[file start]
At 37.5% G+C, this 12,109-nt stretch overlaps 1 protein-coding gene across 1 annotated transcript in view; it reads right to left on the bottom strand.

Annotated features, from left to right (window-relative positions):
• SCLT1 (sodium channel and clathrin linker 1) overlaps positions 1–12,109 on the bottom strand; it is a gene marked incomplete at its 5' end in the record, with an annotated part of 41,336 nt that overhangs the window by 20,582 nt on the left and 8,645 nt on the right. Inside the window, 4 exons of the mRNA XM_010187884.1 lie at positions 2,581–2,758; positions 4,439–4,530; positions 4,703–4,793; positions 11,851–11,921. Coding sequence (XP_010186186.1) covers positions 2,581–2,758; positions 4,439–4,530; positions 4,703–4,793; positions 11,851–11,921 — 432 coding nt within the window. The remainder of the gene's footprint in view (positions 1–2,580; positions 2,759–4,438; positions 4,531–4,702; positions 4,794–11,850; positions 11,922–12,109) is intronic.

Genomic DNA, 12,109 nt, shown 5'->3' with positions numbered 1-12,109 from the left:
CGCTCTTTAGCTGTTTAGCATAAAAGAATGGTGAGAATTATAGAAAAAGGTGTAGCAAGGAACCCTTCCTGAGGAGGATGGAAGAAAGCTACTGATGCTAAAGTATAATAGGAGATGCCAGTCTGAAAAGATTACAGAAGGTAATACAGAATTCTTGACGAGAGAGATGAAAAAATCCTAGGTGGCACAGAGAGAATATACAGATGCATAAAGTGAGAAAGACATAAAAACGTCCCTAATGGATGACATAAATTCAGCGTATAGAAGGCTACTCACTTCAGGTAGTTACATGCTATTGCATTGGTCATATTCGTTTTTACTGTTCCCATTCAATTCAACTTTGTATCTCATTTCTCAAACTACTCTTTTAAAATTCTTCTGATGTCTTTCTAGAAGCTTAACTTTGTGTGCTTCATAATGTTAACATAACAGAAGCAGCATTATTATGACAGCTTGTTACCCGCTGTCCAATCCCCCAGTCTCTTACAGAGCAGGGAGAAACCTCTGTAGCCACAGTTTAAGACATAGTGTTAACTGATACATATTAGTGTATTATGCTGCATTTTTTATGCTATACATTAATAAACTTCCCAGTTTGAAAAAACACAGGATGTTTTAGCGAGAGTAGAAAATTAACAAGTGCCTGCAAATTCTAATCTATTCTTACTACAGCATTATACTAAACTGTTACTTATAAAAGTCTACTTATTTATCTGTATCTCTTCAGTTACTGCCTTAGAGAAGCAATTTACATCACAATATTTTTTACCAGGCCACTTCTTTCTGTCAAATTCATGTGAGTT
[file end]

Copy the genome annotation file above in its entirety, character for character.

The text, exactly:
At 37.5% G+C, this 12,109-nt stretch overlaps 1 protein-coding gene across 1 annotated transcript in view; it reads right to left on the bottom strand.

Annotated features, from left to right (window-relative positions):
• SCLT1 (sodium channel and clathrin linker 1) overlaps positions 1–12,109 on the bottom strand; it is a gene marked incomplete at its 5' end in the record, with an annotated part of 41,336 nt that overhangs the window by 20,582 nt on the left and 8,645 nt on the right. Inside the window, 4 exons of the mRNA XM_010187884.1 lie at positions 2,581–2,758; positions 4,439–4,530; positions 4,703–4,793; positions 11,851–11,921. Coding sequence (XP_010186186.1) covers positions 2,581–2,758; positions 4,439–4,530; positions 4,703–4,793; positions 11,851–11,921 — 432 coding nt within the window. The remainder of the gene's footprint in view (positions 1–2,580; positions 2,759–4,438; positions 4,531–4,702; positions 4,794–11,850; positions 11,922–12,109) is intronic.

Genomic DNA, 12,109 nt, shown 5'->3' with positions numbered 1-12,109 from the left:
CGCTCTTTAGCTGTTTAGCATAAAAGAATGGTGAGAATTATAGAAAAAGGTGTAGCAAGGAACCCTTCCTGAGGAGGATGGAAGAAAGCTACTGATGCTAAAGTATAATAGGAGATGCCAGTCTGAAAAGATTACAGAAGGTAATACAGAATTCTTGACGAGAGAGATGAAAAAATCCTAGGTGGCACAGAGAGAATATACAGATGCATAAAGTGAGAAAGACATAAAAACGTCCCTAATGGATGACATAAATTCAGCGTATAGAAGGCTACTCACTTCAGGTAGTTACATGCTATTGCATTGGTCATATTCGTTTTTACTGTTCCCATTCAATTCAACTTTGTATCTCATTTCTCAAACTACTCTTTTAAAATTCTTCTGATGTCTTTCTAGAAGCTTAACTTTGTGTGCTTCATAATGTTAACATAACAGAAGCAGCATTATTATGACAGCTTGTTACCCGCTGTCCAATCCCCCAGTCTCTTACAGAGCAGGGAGAAACCTCTGTAGCCACAGTTTAAGACATAGTGTTAACTGATACATATTAGTGTATTATGCTGCATTTTTTATGCTATACATTAATAAACTTCCCAGTTTGAAAAAACACAGGATGTTTTAGCGAGAGTAGAAAATTAACAAGTGCCTGCAAATTCTAATCTATTCTTACTACAGCATTATACTAAACTGTTACTTATAAAAGTCTACTTATTTATCTGTATCTCTTCAGTTACTGCCTTAGAGAAGCAATTTACATCACAATATTTTTTACCAGGCCACTTCTTTCTGTCAAATTCATGTGAGTT